Nathan is a PhD student writing a bio of Katherine Susannah Prichard and I am very much looking forward to reading it when it eventually hits the bookstands!

Author: Lekkie Hopkin
Title: The Magnificent Life of Miss May Holman, Australia’s First Female Labor Parliamentarian
Publisher: Fremantle Press, 2015
ISBN: 9781925163353
Review copy courtesy of Fremantle Press


Available from January 2016 at Fremantle Press or Fishpond: The Magnificent Life of Miss May Holman


  1. ‘long overdue’ yes, sadly herstory rarely appreciated by history. Thanks again for your excellent insight and summary, Lisa.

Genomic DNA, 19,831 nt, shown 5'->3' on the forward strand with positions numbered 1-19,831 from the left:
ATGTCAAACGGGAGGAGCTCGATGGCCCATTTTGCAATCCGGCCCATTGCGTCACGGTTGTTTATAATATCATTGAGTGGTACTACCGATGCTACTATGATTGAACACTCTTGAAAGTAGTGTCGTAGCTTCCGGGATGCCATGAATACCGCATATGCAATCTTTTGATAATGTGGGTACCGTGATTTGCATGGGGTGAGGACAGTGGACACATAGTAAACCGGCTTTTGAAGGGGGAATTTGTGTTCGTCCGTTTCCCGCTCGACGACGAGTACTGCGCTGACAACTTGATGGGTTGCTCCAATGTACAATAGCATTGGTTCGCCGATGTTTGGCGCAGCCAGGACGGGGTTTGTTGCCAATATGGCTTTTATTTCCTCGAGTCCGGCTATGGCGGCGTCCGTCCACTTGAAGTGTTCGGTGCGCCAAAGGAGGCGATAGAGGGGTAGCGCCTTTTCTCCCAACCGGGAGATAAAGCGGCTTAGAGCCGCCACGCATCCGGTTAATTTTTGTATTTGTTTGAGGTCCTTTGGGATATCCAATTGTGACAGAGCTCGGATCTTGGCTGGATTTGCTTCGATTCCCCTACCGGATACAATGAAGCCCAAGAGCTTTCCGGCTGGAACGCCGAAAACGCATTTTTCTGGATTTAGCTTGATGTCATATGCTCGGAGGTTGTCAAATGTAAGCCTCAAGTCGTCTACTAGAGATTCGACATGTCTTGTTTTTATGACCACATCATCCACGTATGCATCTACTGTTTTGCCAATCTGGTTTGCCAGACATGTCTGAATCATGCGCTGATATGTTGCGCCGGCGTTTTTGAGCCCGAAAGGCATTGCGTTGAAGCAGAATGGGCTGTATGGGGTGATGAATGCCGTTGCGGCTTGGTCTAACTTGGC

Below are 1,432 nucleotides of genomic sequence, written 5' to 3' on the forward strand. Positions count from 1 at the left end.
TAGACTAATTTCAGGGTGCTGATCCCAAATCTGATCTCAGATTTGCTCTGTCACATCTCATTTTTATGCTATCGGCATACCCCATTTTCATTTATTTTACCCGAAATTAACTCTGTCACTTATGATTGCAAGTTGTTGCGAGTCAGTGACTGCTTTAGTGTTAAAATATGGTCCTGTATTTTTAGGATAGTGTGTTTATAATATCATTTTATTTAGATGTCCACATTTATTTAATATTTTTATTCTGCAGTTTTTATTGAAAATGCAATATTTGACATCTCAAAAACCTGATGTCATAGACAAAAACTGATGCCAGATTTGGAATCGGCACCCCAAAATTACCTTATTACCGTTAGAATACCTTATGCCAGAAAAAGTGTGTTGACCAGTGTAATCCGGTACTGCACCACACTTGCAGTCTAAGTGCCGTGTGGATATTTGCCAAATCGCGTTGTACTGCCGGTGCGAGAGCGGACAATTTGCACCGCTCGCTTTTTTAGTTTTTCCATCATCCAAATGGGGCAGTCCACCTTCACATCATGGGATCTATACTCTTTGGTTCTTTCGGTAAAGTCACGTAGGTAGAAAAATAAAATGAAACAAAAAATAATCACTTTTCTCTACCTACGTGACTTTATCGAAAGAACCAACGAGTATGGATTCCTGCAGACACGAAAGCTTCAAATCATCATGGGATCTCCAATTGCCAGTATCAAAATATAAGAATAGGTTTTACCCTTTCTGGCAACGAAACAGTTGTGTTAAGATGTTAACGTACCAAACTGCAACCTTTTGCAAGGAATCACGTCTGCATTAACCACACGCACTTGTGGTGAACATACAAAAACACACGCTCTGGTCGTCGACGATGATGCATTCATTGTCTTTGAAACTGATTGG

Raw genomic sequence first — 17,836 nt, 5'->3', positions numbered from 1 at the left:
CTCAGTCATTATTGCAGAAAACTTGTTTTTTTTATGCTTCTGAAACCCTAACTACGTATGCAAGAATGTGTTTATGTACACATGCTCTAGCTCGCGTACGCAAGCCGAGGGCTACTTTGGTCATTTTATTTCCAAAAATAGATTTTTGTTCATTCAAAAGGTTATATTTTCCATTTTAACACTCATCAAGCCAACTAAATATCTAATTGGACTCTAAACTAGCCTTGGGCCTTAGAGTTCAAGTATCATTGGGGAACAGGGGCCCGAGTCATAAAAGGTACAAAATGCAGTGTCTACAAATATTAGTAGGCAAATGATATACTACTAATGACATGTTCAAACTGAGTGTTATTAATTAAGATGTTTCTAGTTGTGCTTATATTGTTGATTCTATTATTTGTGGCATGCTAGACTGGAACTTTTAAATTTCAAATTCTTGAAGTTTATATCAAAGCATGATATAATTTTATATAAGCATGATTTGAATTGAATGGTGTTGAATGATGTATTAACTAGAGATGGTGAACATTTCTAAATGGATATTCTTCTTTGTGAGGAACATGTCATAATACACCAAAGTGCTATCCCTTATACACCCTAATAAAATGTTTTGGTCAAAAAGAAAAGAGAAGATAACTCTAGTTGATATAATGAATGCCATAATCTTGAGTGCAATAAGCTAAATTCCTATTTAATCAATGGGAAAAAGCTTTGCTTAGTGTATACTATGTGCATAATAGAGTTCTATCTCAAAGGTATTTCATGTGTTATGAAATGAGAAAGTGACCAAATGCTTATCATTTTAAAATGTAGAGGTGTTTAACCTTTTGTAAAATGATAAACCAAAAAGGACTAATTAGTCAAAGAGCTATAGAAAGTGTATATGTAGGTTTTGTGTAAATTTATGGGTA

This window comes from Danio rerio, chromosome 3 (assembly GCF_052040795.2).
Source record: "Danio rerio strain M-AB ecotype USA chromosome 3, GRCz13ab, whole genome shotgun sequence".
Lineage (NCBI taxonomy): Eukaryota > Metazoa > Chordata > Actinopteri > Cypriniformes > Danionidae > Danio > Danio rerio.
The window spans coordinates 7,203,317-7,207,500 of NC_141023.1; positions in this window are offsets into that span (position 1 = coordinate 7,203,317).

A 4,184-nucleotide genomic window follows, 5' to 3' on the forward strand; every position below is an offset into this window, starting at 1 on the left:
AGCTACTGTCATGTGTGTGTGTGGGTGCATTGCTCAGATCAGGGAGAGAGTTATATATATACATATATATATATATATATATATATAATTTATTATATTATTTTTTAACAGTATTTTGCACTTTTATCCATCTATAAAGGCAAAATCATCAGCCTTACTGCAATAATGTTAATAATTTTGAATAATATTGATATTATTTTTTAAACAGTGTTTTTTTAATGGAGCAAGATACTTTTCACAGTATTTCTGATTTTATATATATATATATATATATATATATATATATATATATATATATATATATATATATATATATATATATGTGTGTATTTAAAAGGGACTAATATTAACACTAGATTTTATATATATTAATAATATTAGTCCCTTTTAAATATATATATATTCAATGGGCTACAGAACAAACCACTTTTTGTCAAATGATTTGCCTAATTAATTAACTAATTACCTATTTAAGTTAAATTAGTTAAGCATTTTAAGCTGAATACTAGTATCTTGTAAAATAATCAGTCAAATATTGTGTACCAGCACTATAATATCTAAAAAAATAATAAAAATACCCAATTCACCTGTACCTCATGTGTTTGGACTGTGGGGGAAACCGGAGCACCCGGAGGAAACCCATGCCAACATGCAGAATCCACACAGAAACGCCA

Liked by 1 person

    • Mairi, you would be the one person I know who would have known about May Holman!

      Liked by 1 person

  2. I’ve heard of her, and not only because I live near May Holman Drive :-)


    • Well done, Amanda! I can’t tell you how pleased this makes me:)

      Liked by 1 person

  3. She certainly is an inspiration! But it seemed her father must have wielded an iron hand on May’s life (and possibly her mother’s) for her not to seek matrimony ever again in her life; he certainly had much influence on her life. :-)


    • Yes, the author says, again and again, that she adored him. He was certainly a larger-than-life figure.


  4. […] See also the review by Lisa at ANZ Lit Lovers (here) […]


  5. […] Bill and Lisa have written helpful reviews of a new biography, The Magnificent Life of Miss May Holman, […]